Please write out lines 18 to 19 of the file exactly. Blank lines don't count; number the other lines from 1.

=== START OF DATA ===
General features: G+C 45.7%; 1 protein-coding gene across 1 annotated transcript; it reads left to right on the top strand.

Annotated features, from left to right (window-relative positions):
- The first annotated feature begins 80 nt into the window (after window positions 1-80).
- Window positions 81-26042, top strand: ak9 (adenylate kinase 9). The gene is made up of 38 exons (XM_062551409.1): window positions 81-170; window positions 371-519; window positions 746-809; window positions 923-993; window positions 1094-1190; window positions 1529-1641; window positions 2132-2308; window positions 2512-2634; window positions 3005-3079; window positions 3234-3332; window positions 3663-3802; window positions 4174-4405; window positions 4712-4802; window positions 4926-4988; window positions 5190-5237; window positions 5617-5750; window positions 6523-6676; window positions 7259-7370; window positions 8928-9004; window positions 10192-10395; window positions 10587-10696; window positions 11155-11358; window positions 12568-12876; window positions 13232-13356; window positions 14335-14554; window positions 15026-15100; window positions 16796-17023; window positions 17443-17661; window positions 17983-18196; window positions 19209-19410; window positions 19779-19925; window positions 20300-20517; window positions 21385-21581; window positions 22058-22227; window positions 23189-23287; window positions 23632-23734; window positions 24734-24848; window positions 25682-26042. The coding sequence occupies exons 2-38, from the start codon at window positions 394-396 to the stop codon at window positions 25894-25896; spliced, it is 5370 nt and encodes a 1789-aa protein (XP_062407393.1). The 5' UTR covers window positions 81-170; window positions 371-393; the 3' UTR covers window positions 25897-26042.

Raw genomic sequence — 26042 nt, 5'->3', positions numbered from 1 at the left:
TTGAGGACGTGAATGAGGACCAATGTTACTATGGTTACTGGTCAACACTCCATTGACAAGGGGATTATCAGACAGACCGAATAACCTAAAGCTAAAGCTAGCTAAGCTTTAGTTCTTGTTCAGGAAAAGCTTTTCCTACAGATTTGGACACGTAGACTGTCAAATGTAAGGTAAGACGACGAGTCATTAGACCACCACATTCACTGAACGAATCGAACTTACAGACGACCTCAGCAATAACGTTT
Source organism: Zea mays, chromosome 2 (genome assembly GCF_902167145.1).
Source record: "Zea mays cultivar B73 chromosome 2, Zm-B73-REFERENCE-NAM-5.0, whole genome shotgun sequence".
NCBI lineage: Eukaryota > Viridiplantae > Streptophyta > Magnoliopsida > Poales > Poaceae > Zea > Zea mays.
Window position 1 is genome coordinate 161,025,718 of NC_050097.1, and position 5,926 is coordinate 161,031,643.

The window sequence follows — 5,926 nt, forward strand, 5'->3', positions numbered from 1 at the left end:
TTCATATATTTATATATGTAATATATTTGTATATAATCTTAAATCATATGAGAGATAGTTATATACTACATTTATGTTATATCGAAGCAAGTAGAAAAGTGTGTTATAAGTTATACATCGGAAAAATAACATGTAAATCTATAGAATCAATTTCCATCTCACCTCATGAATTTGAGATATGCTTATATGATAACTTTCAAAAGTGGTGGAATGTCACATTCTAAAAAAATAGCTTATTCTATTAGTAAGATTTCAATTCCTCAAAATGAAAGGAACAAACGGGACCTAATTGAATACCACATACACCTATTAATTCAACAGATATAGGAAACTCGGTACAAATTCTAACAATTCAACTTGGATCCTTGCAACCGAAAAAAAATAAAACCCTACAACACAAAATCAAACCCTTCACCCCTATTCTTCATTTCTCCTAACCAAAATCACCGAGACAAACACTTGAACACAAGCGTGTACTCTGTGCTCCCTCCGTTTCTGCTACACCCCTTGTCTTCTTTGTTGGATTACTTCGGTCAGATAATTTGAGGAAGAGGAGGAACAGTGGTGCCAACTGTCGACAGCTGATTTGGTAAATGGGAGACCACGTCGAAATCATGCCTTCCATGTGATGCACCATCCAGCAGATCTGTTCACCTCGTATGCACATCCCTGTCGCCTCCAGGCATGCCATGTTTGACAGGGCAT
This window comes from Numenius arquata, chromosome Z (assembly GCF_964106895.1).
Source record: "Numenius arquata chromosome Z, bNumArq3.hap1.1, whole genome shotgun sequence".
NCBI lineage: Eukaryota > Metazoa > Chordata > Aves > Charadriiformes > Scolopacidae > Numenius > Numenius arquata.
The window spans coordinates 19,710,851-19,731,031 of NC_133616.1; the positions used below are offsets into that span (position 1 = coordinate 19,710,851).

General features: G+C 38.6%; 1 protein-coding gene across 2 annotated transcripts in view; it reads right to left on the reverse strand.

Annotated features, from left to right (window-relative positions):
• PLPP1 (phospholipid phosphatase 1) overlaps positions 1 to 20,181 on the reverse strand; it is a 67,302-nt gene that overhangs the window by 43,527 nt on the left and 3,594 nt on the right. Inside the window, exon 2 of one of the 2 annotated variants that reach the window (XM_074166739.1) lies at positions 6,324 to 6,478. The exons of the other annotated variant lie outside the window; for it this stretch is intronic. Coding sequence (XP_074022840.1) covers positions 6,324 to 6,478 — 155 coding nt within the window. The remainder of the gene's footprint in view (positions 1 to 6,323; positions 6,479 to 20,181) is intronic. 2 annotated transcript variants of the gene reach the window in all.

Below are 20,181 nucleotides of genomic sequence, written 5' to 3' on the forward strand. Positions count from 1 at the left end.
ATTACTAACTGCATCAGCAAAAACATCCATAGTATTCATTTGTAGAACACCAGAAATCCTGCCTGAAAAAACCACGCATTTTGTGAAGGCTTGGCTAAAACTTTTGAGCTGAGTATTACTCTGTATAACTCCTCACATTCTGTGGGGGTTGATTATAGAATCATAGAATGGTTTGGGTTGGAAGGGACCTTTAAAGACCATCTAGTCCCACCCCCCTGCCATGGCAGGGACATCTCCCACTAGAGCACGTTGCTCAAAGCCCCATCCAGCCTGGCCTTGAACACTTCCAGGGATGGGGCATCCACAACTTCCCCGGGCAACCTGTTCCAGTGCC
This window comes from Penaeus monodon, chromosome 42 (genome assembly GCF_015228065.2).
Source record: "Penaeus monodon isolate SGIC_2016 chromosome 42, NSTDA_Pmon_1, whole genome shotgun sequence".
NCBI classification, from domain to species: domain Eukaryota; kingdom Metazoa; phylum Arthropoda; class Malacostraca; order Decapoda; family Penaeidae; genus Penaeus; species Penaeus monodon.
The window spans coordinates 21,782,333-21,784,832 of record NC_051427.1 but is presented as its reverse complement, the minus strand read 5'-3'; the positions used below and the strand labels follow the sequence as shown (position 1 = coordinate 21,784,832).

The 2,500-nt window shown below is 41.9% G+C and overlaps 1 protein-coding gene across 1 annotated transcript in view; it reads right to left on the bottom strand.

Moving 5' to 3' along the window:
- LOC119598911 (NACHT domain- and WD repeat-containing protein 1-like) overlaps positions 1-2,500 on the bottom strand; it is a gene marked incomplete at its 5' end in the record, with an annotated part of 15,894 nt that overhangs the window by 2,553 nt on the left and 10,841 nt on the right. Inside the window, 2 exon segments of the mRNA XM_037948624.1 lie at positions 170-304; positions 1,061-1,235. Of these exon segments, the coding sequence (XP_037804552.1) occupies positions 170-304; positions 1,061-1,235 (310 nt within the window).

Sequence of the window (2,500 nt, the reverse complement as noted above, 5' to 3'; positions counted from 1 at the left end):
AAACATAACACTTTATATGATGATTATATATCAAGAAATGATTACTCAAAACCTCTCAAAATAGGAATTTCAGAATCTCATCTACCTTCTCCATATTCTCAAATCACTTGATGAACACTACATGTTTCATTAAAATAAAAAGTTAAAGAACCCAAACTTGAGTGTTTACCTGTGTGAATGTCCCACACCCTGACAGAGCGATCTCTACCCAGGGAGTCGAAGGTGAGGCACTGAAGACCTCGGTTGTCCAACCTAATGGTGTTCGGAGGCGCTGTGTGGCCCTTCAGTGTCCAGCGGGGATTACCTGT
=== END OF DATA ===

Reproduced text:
Annotated features, from left to right (window-relative positions):
• PLPP1 (phospholipid phosphatase 1) overlaps positions 1 to 20,181 on the reverse strand; it is a 67,302-nt gene that overhangs the window by 43,527 nt on the left and 3,594 nt on the right. Inside the window, exon 2 of one of the 2 annotated variants that reach the window (XM_074166739.1) lies at positions 6,324 to 6,478. The exons of the other annotated variant lie outside the window; for it this stretch is intronic. Coding sequence (XP_074022840.1) covers positions 6,324 to 6,478 — 155 coding nt within the window. The remainder of the gene's footprint in view (positions 1 to 6,323; positions 6,479 to 20,181) is intronic. 2 annotated transcript variants of the gene reach the window in all.